Twenty years ago, a Cardinal O’Hara High School graduate helped save hundreds, perhaps even thousands, of lives by giving up her own.
Deborah Jacobs Welsh was an attendant on United Airlines Flight 93, one of four planes hijacked by 19 Al-Qaeda operatives on Sept. 11, 2001. As the purser, Debbie managed the flight’s passenger service, overseeing her fellow attendants and making the on-board announcements.
Attending to the needs of others came naturally to the Darby native, whose mother taught at Cardinal O’Hara. Her family even nicknamed her “The Little Apostle of the Airlines,” since she often left Newark’s Liberty International Airport with leftover airline meals for the hungry she met on the streets of Hell’s Kitchen, the gritty Manhattan neighborhood where she and her husband Patrick, an actor, lived.
While walking their dog, Debbie (sometimes wearing a coat that matched the Dalmatian’s spotted fur) was known to run back home and bring a pair of Patrick’s pants or gloves for a shivering stranger she’d encountered.
Despite her ready and radiant smile, Debbie was quick to defend the weak, and after an elderly neighbor was struck by a bicyclist on the sidewalk, she didn’t hesitate to chastise riders who refused to stay in the street.
Both Debbie and Patrick shared their God-given gifts with their parish, St. Paul the Apostle in Manhattan: a talented musician, she sang in the choir; he used his stage skills to proclaim God’s word as a lector.
Perhaps the melody of a hymn or a beloved Scripture verse from one of those parish Masses echoed in Debbie’s heart on her final flight, to which she’d been assigned after trading shifts with a colleague. Except for a 25-minute traffic jam that delayed takeoff until 8:42 a.m., the nonstop from Newark to San Francisco seemed routine — until some 46 minutes into the journey. At 9:28 a.m., four terrorists burst into the cockpit and rerouted the plane to Washington, D.C., with the intended target very likely the U.S. Capitol.
By then, Flights 11 and 175 had already collided with the Twin Towers at the World Trade Center; at 9:37 a.m., Flight 77 slammed into the Pentagon. The Federal Aviation Administration’s 9:45 a.m. order to immediately ground all aircraft to the nearest airport was eight minutes too late for Flight 93, whose 33 passengers and seven crew members now faced certain death.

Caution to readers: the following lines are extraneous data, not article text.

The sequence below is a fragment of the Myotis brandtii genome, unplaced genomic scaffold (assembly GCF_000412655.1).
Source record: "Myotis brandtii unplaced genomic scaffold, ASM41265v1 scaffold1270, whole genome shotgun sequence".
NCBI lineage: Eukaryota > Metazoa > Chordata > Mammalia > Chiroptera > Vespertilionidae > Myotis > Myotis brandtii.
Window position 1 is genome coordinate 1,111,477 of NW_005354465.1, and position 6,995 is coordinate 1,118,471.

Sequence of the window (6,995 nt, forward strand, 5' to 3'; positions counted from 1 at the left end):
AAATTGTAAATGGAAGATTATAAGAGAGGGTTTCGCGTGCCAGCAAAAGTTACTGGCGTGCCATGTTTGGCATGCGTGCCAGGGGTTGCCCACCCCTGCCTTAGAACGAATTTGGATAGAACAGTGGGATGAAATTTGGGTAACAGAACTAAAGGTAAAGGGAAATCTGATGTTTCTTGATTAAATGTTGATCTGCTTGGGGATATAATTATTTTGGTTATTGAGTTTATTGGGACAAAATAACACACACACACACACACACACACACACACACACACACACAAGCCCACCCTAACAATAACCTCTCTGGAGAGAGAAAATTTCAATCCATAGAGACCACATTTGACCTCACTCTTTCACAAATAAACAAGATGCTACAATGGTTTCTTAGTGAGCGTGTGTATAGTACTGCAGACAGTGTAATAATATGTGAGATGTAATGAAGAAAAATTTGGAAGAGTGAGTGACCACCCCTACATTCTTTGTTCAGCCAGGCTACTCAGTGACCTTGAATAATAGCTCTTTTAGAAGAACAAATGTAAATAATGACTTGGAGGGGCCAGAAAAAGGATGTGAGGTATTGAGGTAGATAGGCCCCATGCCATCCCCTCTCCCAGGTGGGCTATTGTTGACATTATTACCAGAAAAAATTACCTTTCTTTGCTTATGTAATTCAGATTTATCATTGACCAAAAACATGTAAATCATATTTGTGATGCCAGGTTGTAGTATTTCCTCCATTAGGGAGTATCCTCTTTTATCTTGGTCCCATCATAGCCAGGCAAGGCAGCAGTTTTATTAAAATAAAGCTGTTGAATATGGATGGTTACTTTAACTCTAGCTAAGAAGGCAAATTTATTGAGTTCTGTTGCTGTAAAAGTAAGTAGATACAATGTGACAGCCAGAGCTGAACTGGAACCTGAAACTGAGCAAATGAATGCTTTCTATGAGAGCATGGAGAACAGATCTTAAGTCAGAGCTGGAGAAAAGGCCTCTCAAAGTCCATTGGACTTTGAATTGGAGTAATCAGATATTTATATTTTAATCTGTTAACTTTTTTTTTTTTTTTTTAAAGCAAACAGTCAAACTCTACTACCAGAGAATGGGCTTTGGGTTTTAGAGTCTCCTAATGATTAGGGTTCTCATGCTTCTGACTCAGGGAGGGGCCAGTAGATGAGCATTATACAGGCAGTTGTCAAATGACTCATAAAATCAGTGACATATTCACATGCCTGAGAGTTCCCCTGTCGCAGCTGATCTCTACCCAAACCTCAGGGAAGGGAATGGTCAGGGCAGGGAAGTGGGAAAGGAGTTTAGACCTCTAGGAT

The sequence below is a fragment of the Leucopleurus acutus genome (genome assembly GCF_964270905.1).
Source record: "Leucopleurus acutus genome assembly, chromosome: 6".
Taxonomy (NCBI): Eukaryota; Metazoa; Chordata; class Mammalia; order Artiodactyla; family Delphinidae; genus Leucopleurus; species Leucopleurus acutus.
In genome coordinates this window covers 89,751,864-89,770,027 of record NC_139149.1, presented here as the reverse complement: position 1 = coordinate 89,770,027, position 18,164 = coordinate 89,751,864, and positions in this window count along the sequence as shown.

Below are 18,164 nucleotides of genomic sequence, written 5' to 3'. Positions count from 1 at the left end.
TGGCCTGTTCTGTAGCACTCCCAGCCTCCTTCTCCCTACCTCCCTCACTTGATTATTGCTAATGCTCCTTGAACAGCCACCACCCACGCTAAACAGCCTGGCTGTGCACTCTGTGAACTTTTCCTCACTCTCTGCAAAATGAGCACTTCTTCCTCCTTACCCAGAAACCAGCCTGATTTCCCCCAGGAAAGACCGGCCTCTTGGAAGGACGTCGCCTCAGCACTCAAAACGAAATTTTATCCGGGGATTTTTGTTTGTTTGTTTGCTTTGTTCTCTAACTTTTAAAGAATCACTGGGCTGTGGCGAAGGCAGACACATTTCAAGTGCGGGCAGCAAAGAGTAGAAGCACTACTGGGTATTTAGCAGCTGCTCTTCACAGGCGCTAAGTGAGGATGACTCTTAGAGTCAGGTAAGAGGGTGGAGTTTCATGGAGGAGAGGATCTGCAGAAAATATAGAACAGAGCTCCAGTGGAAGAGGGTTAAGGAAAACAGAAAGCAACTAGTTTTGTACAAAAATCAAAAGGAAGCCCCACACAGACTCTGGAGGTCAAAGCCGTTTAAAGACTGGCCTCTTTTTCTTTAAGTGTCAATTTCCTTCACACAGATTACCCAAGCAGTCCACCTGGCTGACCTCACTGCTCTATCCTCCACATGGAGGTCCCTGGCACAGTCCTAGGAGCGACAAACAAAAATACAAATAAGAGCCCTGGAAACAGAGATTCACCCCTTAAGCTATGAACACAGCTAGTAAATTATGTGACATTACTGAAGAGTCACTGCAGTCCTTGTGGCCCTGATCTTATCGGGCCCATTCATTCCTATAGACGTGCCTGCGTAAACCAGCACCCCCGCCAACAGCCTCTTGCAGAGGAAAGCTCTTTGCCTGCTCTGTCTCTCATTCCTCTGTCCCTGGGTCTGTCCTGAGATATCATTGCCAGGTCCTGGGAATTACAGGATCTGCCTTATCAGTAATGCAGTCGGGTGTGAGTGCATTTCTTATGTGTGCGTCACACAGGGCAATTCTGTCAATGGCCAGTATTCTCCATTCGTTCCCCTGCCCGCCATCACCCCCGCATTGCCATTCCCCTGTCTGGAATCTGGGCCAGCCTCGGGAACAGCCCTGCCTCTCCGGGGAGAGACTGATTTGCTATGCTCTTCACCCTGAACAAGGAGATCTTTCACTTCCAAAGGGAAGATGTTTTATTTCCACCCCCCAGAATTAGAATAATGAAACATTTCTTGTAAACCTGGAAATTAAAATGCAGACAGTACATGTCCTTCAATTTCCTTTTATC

As they began making calls to airline officials and loved ones over Airfones (an air-to-ground telephone service that relied on radio waves), those on board learned of the three downed planes. And although unimaginable shock and sheer terror must have gripped them, the captives made the extraordinary decision to sacrifice their lives to prevent the terrorists from reaching D.C. — a move that saved countless souls on the ground.
In less than 30 minutes, the group devised a plan to retake control of the plane, using everything from the minibar cart to their bare hands. In a last phone call, Debbie’s fellow flight attendant, Sandy Waugh Bradshaw, told her husband (a U.S. Airways pilot who said he would guide the group in flying the resecured craft) that she and others were boiling water to throw on the hijackers. During their final moments, maybe Sandy and Debbie shared a defiant wink as the carafes were filled.
Before she hung up, Sandy advised her husband the group was running towards the first class section, adjacent to the cockpit. According to an Airfone operator, passenger Todd Beamer rallied the resistors by saying, “Let’s roll.”
The hijackers responded by pitching the plane from side to side, up and down. Ultimately, the aircraft was inverted, and at 10:03 a.m., Flight 93 seared into a field near Shanksville, Pennsylvania at some 563 to 580 miles per hour, carving out a crater 15 feet deep and twice as wide. The plane’s 5,500 gallons of unspent fuel exploded upon impact, sending a fireball heavenward.
Rising among those tragic and terrifying flames was the soul of Debbie, a woman who — from a Catholic school classroom to the Big Apple to the highways among the clouds — knew the true meaning of the cross, that unfathomable intersection of death and new life: “No one has greater love than this, to lay down one’s life for one’s friends” (Jn 15:13).
And as we mark the 20th anniversary of the worst terror attacks on our nation’s soil, may we never forget her example, which she learned from her true captain: Jesus Christ.
Gina Christian is a senior content producer at CatholicPhilly.com, host of the Inside CatholicPhilly.com podcast and author of the forthcoming book “Stations of the Cross for Sexual Abuse Survivors.” Follow her on Twitter at @GinaJesseReina.